PARIS — A one-year trial merger of the Norway and Paris was defeated on a 41-41 vote by voters Monday night.
“The vote failed in my opinion,” town moderator Vern Maxfield announced to voters, who gasped as they heard the results of the paper balloting.
The vote came after only 15 minutes of discussion from residents largely against the plan.
The five-page agreement for combined police services between the two towns was developed as a one-year pilot program. The plan had been supported by Norway voters in June. If Paris had agreed to implement it and both towns decided to continue after one year, a transition board would plan a more comprehensive merger of the departments.
“I guess we go back to nothing,” Paris police Lt. Michael Dailey said after the vote.
Norway police Chief Rob Federico said his department will simply move on.
When asked if they would try to resurrect another vote, both chiefs said no.
While the majority of speakers spoke against the plan, Budget Committee member Robert Jewell asked voters to give the one-year pilot program a chance.
“I say we go forward with this and see what happens,” Jewell said. “The worst we can do is say it won't work.”
Opponents such as Kathy Richardson said a merger might work, but she did not believe this particular plan was the right one.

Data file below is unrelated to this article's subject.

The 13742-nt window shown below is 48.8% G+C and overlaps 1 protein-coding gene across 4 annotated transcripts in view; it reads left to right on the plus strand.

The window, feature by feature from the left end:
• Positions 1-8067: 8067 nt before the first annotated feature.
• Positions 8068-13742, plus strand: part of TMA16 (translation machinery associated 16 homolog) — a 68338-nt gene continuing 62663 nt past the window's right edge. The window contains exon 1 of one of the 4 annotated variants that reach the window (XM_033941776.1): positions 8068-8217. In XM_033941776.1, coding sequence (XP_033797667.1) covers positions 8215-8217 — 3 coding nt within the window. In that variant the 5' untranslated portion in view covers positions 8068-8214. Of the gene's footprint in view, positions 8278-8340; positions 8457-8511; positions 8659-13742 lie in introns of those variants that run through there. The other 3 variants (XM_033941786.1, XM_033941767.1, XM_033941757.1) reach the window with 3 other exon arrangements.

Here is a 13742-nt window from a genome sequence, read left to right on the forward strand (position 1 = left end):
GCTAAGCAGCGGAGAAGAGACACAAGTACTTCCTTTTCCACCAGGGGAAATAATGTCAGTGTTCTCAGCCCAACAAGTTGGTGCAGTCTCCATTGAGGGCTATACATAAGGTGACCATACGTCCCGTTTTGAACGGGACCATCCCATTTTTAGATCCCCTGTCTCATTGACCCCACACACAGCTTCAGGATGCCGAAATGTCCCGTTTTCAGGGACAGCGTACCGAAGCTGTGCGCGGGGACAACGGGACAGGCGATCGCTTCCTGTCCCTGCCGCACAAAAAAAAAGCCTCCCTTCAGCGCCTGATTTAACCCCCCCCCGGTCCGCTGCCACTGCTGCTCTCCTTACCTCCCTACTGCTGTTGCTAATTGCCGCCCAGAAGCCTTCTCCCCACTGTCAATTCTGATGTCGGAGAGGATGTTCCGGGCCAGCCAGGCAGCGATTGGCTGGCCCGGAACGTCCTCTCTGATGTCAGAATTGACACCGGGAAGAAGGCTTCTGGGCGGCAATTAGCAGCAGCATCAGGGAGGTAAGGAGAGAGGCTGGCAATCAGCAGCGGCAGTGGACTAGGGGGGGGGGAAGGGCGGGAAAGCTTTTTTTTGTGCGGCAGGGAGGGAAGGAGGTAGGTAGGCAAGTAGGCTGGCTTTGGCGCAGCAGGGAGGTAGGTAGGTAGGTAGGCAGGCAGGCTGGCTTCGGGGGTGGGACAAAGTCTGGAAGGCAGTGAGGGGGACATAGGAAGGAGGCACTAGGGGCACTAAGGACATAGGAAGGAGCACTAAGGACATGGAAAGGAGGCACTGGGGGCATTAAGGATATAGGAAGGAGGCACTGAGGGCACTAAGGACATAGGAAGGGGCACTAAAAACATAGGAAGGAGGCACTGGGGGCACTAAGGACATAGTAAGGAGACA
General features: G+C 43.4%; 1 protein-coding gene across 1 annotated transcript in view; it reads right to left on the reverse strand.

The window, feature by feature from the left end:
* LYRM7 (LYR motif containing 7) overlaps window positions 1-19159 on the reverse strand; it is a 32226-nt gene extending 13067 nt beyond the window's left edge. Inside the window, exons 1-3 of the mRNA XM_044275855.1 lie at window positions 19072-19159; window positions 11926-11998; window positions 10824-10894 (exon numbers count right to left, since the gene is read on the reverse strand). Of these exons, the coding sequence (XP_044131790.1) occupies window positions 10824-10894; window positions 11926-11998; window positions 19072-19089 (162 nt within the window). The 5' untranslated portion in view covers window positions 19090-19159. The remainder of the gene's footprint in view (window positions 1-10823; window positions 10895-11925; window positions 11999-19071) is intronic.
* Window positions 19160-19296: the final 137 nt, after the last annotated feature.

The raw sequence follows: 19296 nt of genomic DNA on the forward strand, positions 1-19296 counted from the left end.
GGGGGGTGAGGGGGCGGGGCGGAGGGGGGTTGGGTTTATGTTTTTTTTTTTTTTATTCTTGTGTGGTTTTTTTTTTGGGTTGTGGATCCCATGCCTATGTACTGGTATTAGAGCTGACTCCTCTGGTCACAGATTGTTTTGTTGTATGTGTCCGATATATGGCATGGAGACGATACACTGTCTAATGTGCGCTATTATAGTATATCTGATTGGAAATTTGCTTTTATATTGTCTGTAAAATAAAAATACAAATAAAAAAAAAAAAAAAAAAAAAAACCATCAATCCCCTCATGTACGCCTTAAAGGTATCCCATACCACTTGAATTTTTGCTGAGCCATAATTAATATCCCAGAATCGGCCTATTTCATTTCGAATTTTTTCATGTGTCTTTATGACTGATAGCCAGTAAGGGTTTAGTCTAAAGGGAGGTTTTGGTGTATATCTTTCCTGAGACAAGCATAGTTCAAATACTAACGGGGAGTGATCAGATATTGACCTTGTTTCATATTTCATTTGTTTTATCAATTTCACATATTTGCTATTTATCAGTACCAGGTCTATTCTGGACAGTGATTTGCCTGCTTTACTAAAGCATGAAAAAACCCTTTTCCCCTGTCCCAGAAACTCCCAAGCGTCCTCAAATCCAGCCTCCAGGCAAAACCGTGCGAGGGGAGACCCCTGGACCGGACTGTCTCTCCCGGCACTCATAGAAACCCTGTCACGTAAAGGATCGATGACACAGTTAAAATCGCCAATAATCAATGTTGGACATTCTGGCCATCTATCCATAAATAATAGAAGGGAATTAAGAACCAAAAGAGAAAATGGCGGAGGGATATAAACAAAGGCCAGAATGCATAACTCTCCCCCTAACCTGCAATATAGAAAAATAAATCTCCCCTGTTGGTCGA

“I'm not convinced that this merger is it,” Richardson said.
While Federico addressed a question about replacement of officers who leave shortly after being hired, neither department made a presentation to voters about the merger.
Officials said the merger was intended to provide a more efficient use of their police force staff and resources.
If the one-year agreement had passed, all patrol functions would have operated out of the Paris police station. All investigative operations would be headquarters at the Norway police station.
Each town would fund staff and equip its own department during the one year trial. Additionally, each town would have been responsible for the salary, benefits insurances and other financial issues, including maintaining adequate liability insurance naming the other town as an additional insured.